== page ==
But it was a bloody stalemate: while the more numerous Spanish had lost nearly 1500 soldiers - and most importantly, half of their artillery - in the campaign (mostly in the retreat), the revolutionaries had lost 1000 of their own, including Castelli, whose death on October 12, 1811 would prompt calls for public mourning by the cabildos of Chuquisaca, Charcas, Potosí, Cochabamba and La Paz.

Despite its later repudiation of Viamonte’s refusal to pursue the Spanish, the national government’s initial response to the news of the Spanish withdrawal is elation: with reports of Brazilian troops massing near the border and preparing to invade and increasing naval raiding out of Montevideo, the government was quick to portray events in the north as a resounding victory for the Revolution even as Viamonte reported that the army would need months to reorganize and recover. Castelli’s death, while a tragic loss and a political blow to the morenist camp, gave the revolution a martyr that would solidify support for the fledgling nation.

It was a timely morale boost, as the heartlands of the revolution suddenly came under threat: royalists ships were growing bolder in their raids, and were sailing as far up as Santa Fe in their attacks. While incapable of posing an existential threat to Buenos Aires, these raids hurt the United Provinces in subtler ways, both dampening revolutionary fervor and exacerbating supply and trade problems that were already causing shortages and price increases. While Montevideo remained under siege - thus forcing the royalists in the region to concentrate their forces and neutralize the threat of an invasion of Buenos Aires - the Spanish ships supplying the city were soon supplemented by Brazilian ones, rendering Artigas’ land blockade practically powerless.

The threat of a Brazilian invasion further complicated matters by prompting the Paraguayan delegates to inform the Assembly of their cabildo’s recall of its militias to defend the province. A harbinger of bigger problems later on, Saavedra could only grit his teeth as the delegates produced his letter to the Paraguayan cabildo as President of the Junta guaranteeing them full autonomy “in matters concerning the administration or defense of the Province of Paraguay”. This decision tied down thousands of soldiers in Paraguay that the Brazilians could safely ignore.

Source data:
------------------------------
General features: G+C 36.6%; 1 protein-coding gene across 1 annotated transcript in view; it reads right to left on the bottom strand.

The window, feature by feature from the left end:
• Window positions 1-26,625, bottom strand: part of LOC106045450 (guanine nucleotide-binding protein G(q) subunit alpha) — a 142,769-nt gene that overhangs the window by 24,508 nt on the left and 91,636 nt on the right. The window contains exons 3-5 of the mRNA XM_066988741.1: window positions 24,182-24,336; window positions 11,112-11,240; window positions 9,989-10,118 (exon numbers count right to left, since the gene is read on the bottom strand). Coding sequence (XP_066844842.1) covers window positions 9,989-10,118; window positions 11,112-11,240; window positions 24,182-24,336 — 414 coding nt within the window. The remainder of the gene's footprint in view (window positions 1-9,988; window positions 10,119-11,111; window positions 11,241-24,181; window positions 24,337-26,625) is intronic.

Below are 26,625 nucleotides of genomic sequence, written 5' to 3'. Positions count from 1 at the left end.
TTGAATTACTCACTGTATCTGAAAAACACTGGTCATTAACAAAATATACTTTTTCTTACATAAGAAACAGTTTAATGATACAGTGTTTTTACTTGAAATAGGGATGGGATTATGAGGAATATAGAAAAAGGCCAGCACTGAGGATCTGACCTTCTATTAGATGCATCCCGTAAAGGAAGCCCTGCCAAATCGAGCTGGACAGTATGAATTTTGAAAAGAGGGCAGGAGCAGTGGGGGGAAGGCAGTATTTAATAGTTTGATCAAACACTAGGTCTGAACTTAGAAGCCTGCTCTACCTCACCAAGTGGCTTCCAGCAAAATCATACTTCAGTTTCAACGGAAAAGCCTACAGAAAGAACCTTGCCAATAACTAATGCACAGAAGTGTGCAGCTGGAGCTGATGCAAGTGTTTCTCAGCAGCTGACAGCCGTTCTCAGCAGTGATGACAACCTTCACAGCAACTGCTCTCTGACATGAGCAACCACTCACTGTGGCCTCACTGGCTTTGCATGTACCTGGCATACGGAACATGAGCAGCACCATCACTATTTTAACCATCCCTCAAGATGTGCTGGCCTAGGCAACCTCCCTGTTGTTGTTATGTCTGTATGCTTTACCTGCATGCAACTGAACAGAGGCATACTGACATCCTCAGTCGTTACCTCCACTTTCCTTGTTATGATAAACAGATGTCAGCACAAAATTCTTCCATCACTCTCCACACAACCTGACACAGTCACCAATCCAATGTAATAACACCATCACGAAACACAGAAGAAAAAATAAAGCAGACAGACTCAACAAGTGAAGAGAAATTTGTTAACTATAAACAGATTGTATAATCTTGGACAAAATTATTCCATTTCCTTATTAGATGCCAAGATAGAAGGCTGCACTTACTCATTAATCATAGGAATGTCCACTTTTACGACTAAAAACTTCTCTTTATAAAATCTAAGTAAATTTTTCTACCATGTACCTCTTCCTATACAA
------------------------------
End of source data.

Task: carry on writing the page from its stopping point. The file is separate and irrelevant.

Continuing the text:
This severely damaged Saavedra’s reputation, and he resolved to once again take the field to try and secure his position by force of arms. Exercising his power as Commander in Chief, he appointed himself in command of the Army of the Orient instead of Artigas, hoping to tilt the balance of the siege of Montevideo by adding his Regiment of Patricians to his army and assaulting the city. Artigas’ nephew protested, both for the degrading demotion of his uncle and for the suicidal nature of the plan - which he noted would leave the army vulnerable to getting trapped by the combined Brazilian and Royalist armies.

He departed Buenos Aires on January 31st, 1812, but this time his absence from the capital would have more dramatic consequences: the Assembly’s opinion of Viamonte had soured considerably upon discovering that the rebellion in Peru had been crushed by the retreating army despite Castelli’s promises of support, tarnishing the saavedrists by association, and the withdrawal of Paraguayan troops was seen as an unforgivable blunder that made his first campaign seem worse in hindsight. On February 11, 1812, the General Assembly convened and voted to remove Cornelio Saavedra as Supreme Director, naming morenist Juan Jose Paso in his place. Manuel Artigas would cross the Rio de la Plata that night, rushing to his uncle’s side to give him new orders: lift the siege, detain Saavedra then regroup in friendly territory to await reinforcements.